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Higher mortgage rates hurt buyers and sellers

Securing a Mortgage with a Poor Credit Score: Tips for Approval and Managing Higher Mortgage Rates

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Credit Sesame discusses what higher mortgage rates in 2023 mean for home buyers and sellers.

Higher mortgage interest rates have built a brick wall between many would-be buyers and their dream homes. The hardship caused by higher rates for people trying to enter the housing market is well documented. However, the pain is also felt on the other side of the wall by anyone wishing to sell their home.

Sellers are hurt when high mortgage rates reduce the potential buyer market. In addition, homeowners looking to relocate may feel locked into their homes by the difference between their existing mortgage rate and what they may have to pay for a new home loan. 

The housing market has cooled off across the country

The National Association of Realtors (NAR) reported that existing home sales fell by 0.7% in August. That one-month decline added to a stretch of falling home sales volume.

Year-over-year, home sales in August 2023 were 15.3% slower than a year earlier. Despite the slowing volume, the median existing-home sales price is up by 3.9% from a year earlier.

Home prices may have been resilient over the past year because the supply-and-demand dynamics of the housing market haven’t changed despite the slowing sales volume.

A year ago, there were 3 months’ worth of home sales volume on the market. The number now is exactly the same.

The reason is that higher interest rates drive buyers away from the market, but they have a similar effect on sellers.

Higher mortgage rates take dollars away sellers

One way to measure how higher rates have reduced buying power is to consider how much you could borrow with a given mortgage payment. 

At the end of 2021, the average 30-year mortgage rate was 3.11%. Then, the steep and sustained rise in mortgage rates began. By the end of the third quarter of 2023, the average 30-year mortgage rate was up to 7.31%. Using a mortgage calculator from Zillow, it is possible to calculate how much you could borrow on a 30-year loan for a $2,000 monthly principal and interest payment at different interest rates.

30-year loanAt 3.11%At 7.31%
Interest over the life of loan$467,500 principal$292,000 principal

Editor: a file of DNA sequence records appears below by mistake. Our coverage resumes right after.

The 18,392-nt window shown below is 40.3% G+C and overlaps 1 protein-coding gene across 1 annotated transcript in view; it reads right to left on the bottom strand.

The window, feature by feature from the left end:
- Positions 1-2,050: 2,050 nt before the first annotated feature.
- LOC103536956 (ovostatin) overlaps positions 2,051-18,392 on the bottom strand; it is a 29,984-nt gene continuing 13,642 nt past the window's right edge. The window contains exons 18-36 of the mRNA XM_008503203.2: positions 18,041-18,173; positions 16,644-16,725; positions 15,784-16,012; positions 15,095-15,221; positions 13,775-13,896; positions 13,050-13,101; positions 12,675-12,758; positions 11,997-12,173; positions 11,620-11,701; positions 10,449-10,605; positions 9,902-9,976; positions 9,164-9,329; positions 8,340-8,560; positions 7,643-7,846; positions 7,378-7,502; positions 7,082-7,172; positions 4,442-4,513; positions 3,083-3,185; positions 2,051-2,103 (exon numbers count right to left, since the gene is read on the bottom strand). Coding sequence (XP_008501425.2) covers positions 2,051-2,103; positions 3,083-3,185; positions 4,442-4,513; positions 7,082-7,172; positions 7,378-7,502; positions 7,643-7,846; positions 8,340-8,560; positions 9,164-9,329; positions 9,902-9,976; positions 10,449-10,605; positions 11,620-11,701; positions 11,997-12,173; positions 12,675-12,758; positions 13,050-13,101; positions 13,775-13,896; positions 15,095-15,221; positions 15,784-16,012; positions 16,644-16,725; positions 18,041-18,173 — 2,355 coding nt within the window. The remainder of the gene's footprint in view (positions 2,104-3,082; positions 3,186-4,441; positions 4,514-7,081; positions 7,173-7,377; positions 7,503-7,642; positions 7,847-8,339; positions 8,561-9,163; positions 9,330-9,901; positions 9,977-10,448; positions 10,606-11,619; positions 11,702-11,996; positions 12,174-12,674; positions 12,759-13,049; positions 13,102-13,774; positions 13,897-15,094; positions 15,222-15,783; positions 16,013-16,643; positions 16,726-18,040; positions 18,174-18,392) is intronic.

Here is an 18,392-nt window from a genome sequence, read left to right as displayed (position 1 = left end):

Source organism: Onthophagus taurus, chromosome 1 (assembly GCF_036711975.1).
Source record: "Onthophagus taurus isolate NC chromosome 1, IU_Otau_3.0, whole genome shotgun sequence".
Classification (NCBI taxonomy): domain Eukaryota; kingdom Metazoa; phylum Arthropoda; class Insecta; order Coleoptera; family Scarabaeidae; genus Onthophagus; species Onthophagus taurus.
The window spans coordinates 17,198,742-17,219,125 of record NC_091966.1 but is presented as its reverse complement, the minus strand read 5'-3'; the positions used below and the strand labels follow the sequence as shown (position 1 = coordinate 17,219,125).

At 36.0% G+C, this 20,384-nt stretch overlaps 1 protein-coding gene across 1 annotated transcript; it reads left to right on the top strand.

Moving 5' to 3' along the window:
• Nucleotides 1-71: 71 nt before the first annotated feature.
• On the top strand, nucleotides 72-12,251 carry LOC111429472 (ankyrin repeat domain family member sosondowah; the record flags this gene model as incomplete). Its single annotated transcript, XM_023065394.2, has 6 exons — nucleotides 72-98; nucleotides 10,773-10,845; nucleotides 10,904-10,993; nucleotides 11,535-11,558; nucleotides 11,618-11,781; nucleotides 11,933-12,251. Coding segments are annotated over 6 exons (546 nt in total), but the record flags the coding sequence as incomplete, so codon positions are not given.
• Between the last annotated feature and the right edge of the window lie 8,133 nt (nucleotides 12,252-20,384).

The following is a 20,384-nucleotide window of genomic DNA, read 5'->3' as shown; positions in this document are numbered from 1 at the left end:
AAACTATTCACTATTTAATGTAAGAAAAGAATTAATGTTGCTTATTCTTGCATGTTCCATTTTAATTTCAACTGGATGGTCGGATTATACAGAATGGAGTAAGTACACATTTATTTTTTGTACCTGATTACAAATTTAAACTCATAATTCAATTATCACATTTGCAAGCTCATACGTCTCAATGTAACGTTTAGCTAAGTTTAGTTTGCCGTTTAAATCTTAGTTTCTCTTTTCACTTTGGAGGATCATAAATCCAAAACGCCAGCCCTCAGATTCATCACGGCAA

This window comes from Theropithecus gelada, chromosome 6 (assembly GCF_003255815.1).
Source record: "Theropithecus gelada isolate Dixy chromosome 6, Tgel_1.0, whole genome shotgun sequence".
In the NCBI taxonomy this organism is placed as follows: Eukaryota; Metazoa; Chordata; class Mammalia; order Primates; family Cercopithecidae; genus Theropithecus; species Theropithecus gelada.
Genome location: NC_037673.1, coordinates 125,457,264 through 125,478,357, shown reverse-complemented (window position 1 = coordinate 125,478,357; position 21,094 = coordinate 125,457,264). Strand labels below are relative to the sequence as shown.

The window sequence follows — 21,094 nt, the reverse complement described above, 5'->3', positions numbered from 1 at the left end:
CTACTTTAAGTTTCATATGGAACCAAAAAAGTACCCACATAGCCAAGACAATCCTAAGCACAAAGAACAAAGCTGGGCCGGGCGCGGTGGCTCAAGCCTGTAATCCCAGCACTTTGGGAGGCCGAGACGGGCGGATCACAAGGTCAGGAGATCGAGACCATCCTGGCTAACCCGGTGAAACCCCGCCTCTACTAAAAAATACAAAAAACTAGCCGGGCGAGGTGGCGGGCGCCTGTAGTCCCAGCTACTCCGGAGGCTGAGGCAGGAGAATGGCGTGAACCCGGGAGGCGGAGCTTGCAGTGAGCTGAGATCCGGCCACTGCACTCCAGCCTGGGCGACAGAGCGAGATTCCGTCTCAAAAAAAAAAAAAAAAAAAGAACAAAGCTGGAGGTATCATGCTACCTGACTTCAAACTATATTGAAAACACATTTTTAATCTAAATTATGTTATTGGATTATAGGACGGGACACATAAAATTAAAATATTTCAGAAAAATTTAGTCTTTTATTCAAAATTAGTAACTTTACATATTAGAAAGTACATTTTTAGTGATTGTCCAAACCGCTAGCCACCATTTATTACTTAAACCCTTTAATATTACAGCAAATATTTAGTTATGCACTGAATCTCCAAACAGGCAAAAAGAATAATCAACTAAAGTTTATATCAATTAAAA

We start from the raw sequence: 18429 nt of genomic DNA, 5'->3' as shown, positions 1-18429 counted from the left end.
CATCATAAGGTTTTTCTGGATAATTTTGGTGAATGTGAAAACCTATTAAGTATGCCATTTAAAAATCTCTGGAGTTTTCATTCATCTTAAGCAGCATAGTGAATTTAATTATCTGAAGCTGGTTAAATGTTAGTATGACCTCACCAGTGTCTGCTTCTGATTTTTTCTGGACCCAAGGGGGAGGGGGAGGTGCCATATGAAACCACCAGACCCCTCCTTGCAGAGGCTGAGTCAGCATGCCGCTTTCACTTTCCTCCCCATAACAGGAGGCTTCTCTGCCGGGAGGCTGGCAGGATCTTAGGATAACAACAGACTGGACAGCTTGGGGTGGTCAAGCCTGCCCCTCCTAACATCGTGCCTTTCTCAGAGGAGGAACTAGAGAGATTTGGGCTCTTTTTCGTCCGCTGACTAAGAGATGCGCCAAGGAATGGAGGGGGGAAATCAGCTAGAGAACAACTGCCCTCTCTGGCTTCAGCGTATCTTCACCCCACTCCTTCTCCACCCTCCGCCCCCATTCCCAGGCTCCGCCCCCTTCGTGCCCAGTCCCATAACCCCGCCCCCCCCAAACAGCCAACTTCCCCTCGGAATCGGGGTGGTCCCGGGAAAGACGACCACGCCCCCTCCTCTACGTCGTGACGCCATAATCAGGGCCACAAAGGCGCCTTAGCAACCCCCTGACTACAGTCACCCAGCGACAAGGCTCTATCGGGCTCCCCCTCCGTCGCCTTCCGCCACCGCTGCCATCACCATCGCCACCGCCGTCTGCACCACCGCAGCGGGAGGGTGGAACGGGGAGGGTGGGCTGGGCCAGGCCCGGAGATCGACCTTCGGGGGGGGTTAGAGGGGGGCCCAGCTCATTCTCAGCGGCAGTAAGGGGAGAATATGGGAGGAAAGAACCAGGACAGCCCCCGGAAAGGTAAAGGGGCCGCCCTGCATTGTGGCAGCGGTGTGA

Interest over life of loan$252,190$429,389
Total cost£719,690$721,389
Impact of mortgage rate on loan amount and total interest paid

The difference between mortgage rates of 3.11% and 7.31% is about $175,700 for a $2,000 monthly payment. This translates to $175,700 less purchasing power for the same $2,000 monthly payment from 2021 to 2023. One way to think about this is that the rise in interest rates has transferred more of each monthly payment from principal to interest.

A buyer ends up paying a total of about $720,000 over the life of the loan at both example interest rates. At the higher rate, far more of the monthly payment is used to pay off interest instead of principal. This equates to a loss of purchasing power for the buyer, and a corresponding loss of available buyers for homes on the market.

The mortgage trap that makes relocation tougher

For homeowners who want to relocate or downsize, higher interest rates make the decision to leave their current homes more costly. 

A homeowner currently paying an older mortgage may have an interest rate between 3% and 4%. Selling that home and buying a new one might involve switching to a mortgage with a rate above 7%. That may mean being unable to afford a home as valuable as the one they are currently in. 

In short, for people who would need a new mortgage to change homes, being both a seller and a buyer is not a wash. It would mean trading into a less affordable mortgage.

Will 3% mortgage rates ever return?

Since higher rates can work against buyers and sellers, should both parties delay moving until mortgage rates return to normal?

If you expect 3% mortgage rates to return, you may wait a long time. A look at mortgage history suggests that current mortgage rates are more normal than rates in the 3% to 4% range

A Credit Sesame analysis of data from mortgage finance company Freddie Mac found that over the past 50 years, 30-year mortgage rates averaged 7.74%. Today’s mortgage rates are actually below average.

Over the past 50 years 30-year mortgage rates have been below 4% only 13.91% of the time. To put it another way, 30-year rates have been below 4% for a grand total of only about 7 of the past 50 years. That means such low-interest rates are actually fairly unusual. 

In short, today’s mortgage rates are making things tougher for buyers and sellers than they were a couple of years ago. However, if history is any indication, these conditions may be here to stay.

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Disclaimer: The article and information provided here is for informational purposes only and is not intended as a substitute for professional advice.

Richard Barrington
Financial analyst for Credit Sesame, Richard Barrington earned his Chartered Financial Analyst designation and worked for over thirty years in the financial industry. He graduated from St. John Fisher College and joined Manning & Napier Advisors. He worked his way up to become head of marketing and client service, an owner of the firm and a member of its governing executive committee. He left the investment business in 2006 to become a financial analyst and commentator with a focus on the impact of the economy on personal finances. In that role he has appeared on Fox Business News and NPR, and has been quoted by the Wall Street Journal, the New York Times, USA Today, CNBC and many other publications.

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